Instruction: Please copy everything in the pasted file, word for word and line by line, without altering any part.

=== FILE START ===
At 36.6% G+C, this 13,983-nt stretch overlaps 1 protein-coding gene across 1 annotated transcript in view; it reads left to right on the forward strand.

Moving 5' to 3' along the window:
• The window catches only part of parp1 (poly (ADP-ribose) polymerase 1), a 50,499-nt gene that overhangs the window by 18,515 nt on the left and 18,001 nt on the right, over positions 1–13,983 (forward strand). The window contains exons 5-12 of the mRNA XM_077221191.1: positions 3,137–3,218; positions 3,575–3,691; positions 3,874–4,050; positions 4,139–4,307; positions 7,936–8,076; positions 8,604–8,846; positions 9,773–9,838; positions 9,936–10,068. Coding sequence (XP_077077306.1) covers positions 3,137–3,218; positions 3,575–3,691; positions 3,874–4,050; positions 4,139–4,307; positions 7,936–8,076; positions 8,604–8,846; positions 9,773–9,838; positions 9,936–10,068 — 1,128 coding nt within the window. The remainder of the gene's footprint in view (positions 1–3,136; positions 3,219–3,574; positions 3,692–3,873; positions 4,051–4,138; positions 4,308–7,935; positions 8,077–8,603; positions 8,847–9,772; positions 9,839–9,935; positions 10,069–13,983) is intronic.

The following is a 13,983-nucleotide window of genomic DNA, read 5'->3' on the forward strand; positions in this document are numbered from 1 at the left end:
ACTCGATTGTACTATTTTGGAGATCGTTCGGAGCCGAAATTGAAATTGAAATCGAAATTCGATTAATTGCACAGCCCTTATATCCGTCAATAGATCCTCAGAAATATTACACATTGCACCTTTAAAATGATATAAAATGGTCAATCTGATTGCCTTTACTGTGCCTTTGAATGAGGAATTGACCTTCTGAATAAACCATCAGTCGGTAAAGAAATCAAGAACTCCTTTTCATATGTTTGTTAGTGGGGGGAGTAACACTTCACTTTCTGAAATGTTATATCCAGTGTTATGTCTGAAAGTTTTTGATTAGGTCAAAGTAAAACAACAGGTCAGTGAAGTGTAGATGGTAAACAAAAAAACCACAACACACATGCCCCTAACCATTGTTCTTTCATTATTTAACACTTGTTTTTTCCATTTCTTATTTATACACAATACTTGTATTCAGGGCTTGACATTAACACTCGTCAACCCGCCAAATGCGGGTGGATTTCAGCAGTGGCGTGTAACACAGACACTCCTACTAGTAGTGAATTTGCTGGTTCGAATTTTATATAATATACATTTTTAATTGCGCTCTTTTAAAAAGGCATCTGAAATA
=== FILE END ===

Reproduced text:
At 36.6% G+C, this 13,983-nt stretch overlaps 1 protein-coding gene across 1 annotated transcript in view; it reads left to right on the forward strand.

Moving 5' to 3' along the window:
• The window catches only part of parp1 (poly (ADP-ribose) polymerase 1), a 50,499-nt gene that overhangs the window by 18,515 nt on the left and 18,001 nt on the right, over positions 1–13,983 (forward strand). The window contains exons 5-12 of the mRNA XM_077221191.1: positions 3,137–3,218; positions 3,575–3,691; positions 3,874–4,050; positions 4,139–4,307; positions 7,936–8,076; positions 8,604–8,846; positions 9,773–9,838; positions 9,936–10,068. Coding sequence (XP_077077306.1) covers positions 3,137–3,218; positions 3,575–3,691; positions 3,874–4,050; positions 4,139–4,307; positions 7,936–8,076; positions 8,604–8,846; positions 9,773–9,838; positions 9,936–10,068 — 1,128 coding nt within the window. The remainder of the gene's footprint in view (positions 1–3,136; positions 3,219–3,574; positions 3,692–3,873; positions 4,051–4,138; positions 4,308–7,935; positions 8,077–8,603; positions 8,847–9,772; positions 9,839–9,935; positions 10,069–13,983) is intronic.

The following is a 13,983-nucleotide window of genomic DNA, read 5'->3' on the forward strand; positions in this document are numbered from 1 at the left end:
ACTCGATTGTACTATTTTGGAGATCGTTCGGAGCCGAAATTGAAATTGAAATCGAAATTCGATTAATTGCACAGCCCTTATATCCGTCAATAGATCCTCAGAAATATTACACATTGCACCTTTAAAATGATATAAAATGGTCAATCTGATTGCCTTTACTGTGCCTTTGAATGAGGAATTGACCTTCTGAATAAACCATCAGTCGGTAAAGAAATCAAGAACTCCTTTTCATATGTTTGTTAGTGGGGGGAGTAACACTTCACTTTCTGAAATGTTATATCCAGTGTTATGTCTGAAAGTTTTTGATTAGGTCAAAGTAAAACAACAGGTCAGTGAAGTGTAGATGGTAAACAAAAAAACCACAACACACATGCCCCTAACCATTGTTCTTTCATTATTTAACACTTGTTTTTTCCATTTCTTATTTATACACAATACTTGTATTCAGGGCTTGACATTAACACTCGTCAACCCGCCAAATGCGGGTGGATTTCAGCAGTGGCGTGTAACACAGACACTCCTACTAGTAGTGAATTTGCTGGTTCGAATTTTATATAATATACATTTTTAATTGCGCTCTTTTAAAAAGGCATCTGAAATA